Earlier this month, we explored the unique ways in which the Covid-19 pandemic – and it’s government-related business assistance – now question the true valuation of a company. In the wake of today’s scandal related news, where the co-founder of a venture-backed startup has been charged with inflating the company’s revenue to convince investors to value the business at over $1 billion-we want to circle back to the importance of valuing your business.
Fortunately, the company in this case has not been charged in the scandal, but the abundance of less covered incidents are occurring all over the country. Here at MCDA CCG, Inc., we strongly recommend that you regularly update your valuations as you would your financial documents.
What is a Business valuation?
A business valuation is the general process of determining the current economic value of a whole business or company unit. The valuation of a business is used by several different parties including investors, creditors, sellers, and buyers interested in a company. Accurately calculating business value requires effort through complex calculations and an enlightened perspective. Like a home appraisal, someone is going to inspect and analyze a business in order to determine its value
Common Methods of Valuation
There are numerous ways a company can be valued. You’ll learn about several of these methods below.
Asset-Based Valuation Methods
As implied by the name, this approach focuses on the valuation of a company’s assets, where it emphasizes total assets and liabilities. To identify the current equity value of a company, one subtracts the market value of any debt held by the company. Determining the valuation may also require adjustment for the intangible assets of the firm that may be incapable of replacement. Asset-based valuation has many variables based upon the purpose or type of company being valued. Common asset-based valuations include:
- Book Value
- Replacement Value
- Liquidation Value
Market-based Valuation Approaches
With this approach, a business is valued based upon its productivity in a specific market. These methods focus on comparisons of competitors, transactions, or industries. Most of these methods focus on identifying a value-based, characteristic of the comparable and comparing it to the total price or value of the firm. The ratio of this value-based characteristic to price is used to value businesses with similar productive output, involved in similar transactions (the reason for valuation), or operating within the same industry. In summary, these methods attribute a value to a business by using ratios (value characteristic to price) to compare the firm being valued with other firms whose value is readily determined.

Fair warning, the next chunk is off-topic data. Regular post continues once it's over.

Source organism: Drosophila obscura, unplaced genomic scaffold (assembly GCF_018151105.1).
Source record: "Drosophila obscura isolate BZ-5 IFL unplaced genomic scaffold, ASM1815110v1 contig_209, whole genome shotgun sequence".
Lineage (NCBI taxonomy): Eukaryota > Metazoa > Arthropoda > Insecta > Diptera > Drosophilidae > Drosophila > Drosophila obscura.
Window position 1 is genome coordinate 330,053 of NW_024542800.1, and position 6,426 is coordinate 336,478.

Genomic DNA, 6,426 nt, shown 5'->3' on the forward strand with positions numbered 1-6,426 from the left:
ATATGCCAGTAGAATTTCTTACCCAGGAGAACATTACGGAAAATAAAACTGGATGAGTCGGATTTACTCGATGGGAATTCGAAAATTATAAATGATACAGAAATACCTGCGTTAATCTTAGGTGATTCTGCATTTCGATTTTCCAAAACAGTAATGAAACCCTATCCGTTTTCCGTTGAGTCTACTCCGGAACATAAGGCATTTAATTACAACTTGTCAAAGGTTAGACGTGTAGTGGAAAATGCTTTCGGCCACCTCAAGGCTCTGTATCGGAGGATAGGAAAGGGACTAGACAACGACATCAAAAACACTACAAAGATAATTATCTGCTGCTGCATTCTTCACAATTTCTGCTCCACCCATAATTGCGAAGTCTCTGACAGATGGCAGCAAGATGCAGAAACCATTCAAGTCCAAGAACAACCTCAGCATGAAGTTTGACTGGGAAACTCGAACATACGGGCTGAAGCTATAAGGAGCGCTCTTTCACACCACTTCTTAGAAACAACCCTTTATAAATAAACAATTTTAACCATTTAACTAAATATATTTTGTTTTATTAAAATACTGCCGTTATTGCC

Income-Based Valuation Approaches
Income based approaches value a business based upon the past, current, or expected future cash flows of the business and the risk that the business will not produce the desired return. Estimating and valuing flows of income is done through a process called capitalization. Capitalizing the income streams will produce a so-called present value. Risk is incorporated into this valuation through a discounting process. An applicable valuation formula will discount the present value of cash flows based upon the probability that the firm will not achieve the desired cash flows in the future. The discount rate uses many factors relevant to the individual firm that make the firm’s projections more or less likely. Below are multiple income-based valuation approaches:
- Earnings Capitalization
- Build-Up Method
- Discounted Cash Flow Method
- Excess Earnings Method
- Economic Value Added Methods
Which Approach is right for my business?
While the above are the most common methods to business valuations, the diversity of companies and their varying factors remove the “one size fits all” approach. For most businesses, using a combination of business valuing methods will be the fairest way to identify a price.
Hybrid Methods of Valuation
Numerous hybrid methods exist for valuing a business given the situation or scenario. For example:
Venture Capital Methods – This method combines market-based multiples and discounts on projected cash flows for the business.
First Chicago Method – This method uses the venture capital method and employs an averaging function among multiple VC method valuations.
Options-Based Methods – These methods employ complicated mathematical models to value a business based upon the options that exist for the use of money.
The first step in determining the value of your company: hire a professional with the adept knowledge to advise you throughout this complicated journey.
Even if you feel exceptionally well rehearsed in business valuations, constantly changing market conditions stress the importance of turning this process over to someone with a successful track record. Here at MCDA, CCG, (headquartered in Placentia, Orange County, California) we can be that trusted advisor! With years of expertise covering a broad range of business sectors- as well as the latest news, trends, laws, and regulations, we can make this process feel as simple as possible. With cost competitive pricing and a no obligation introductory call, you have nothing to worry about; contact us today!